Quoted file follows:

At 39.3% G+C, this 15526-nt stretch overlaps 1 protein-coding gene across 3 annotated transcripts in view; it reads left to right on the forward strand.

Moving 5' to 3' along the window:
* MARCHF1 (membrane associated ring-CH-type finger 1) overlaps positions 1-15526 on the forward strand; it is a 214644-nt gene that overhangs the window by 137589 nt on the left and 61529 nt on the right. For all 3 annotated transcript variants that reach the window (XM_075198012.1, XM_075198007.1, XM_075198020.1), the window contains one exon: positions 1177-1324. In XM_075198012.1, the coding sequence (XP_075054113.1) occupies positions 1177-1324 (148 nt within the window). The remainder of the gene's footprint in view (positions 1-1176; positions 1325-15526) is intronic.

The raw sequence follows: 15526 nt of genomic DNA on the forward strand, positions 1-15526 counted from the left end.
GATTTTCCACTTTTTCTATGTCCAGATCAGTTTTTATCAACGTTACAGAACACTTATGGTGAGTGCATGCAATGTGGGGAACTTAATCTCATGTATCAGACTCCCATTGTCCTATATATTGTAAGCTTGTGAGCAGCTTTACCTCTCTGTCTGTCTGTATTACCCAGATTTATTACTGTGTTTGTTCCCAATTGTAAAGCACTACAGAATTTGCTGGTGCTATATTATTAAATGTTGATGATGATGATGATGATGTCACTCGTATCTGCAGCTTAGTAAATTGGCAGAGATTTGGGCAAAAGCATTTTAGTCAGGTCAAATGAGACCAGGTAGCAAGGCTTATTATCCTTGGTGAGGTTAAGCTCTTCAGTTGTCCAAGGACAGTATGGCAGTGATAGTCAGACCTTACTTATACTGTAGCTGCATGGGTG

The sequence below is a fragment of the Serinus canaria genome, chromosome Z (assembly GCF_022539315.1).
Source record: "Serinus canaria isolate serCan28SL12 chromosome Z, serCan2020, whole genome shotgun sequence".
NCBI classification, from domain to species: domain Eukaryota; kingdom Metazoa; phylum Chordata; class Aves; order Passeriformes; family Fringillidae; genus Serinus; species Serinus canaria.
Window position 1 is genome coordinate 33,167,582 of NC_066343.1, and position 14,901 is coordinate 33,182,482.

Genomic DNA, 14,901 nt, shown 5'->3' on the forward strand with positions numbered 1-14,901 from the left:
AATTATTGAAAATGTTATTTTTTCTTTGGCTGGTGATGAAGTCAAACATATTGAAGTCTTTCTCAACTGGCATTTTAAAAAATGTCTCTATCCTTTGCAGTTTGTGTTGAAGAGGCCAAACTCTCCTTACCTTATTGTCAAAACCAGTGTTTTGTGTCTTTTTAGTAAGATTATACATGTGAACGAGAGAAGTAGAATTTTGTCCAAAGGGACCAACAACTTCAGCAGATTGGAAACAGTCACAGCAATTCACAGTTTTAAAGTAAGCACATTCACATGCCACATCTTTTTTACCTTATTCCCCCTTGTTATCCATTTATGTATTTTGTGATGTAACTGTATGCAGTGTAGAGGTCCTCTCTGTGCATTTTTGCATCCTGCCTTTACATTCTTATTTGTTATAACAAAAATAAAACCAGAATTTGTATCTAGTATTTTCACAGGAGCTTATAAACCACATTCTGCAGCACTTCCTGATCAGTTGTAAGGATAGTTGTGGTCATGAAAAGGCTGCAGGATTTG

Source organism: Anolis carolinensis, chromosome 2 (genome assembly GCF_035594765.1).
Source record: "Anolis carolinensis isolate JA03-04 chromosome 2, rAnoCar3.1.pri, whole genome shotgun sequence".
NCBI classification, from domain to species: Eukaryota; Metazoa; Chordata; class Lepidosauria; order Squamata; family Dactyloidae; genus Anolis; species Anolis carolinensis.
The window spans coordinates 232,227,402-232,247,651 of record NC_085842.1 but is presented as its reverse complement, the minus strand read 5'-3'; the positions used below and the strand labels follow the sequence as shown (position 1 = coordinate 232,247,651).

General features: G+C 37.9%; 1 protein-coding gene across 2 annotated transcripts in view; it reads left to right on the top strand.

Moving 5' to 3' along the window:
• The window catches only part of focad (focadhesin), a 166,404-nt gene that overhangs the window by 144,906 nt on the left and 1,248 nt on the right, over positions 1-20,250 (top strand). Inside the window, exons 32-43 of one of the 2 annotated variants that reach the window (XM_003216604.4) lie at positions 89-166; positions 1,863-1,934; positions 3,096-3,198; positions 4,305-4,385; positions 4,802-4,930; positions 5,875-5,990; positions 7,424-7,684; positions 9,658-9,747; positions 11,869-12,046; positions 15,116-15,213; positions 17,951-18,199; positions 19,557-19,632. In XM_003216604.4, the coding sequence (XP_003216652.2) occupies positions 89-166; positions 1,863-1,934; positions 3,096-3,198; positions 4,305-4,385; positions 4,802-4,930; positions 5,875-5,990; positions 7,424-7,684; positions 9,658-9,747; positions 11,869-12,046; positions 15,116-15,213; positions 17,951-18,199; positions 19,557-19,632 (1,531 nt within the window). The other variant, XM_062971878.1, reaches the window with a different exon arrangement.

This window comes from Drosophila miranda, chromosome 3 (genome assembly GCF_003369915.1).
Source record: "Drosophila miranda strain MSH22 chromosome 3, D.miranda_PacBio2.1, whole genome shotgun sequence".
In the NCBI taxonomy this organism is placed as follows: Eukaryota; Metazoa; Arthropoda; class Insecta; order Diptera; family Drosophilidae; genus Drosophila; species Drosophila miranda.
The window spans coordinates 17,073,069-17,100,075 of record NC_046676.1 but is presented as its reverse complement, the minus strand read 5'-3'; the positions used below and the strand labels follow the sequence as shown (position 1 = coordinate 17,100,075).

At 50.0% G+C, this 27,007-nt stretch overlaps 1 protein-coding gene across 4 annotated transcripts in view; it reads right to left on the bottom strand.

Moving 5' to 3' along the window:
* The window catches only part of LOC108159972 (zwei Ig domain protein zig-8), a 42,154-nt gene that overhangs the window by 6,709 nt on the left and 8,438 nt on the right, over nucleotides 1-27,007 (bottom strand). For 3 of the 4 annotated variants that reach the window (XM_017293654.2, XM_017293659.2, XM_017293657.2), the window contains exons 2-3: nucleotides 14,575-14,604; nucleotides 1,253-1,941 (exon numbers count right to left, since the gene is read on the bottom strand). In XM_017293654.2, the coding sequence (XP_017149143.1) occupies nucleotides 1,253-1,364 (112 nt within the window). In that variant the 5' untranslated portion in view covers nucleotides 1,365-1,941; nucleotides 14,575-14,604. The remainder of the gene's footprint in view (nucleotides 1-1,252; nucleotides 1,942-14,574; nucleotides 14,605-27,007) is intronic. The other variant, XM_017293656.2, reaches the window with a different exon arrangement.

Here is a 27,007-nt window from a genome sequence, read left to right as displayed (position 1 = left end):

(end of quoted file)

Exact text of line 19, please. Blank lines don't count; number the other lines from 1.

This window comes from Drosophila miranda, chromosome 3 (genome assembly GCF_003369915.1).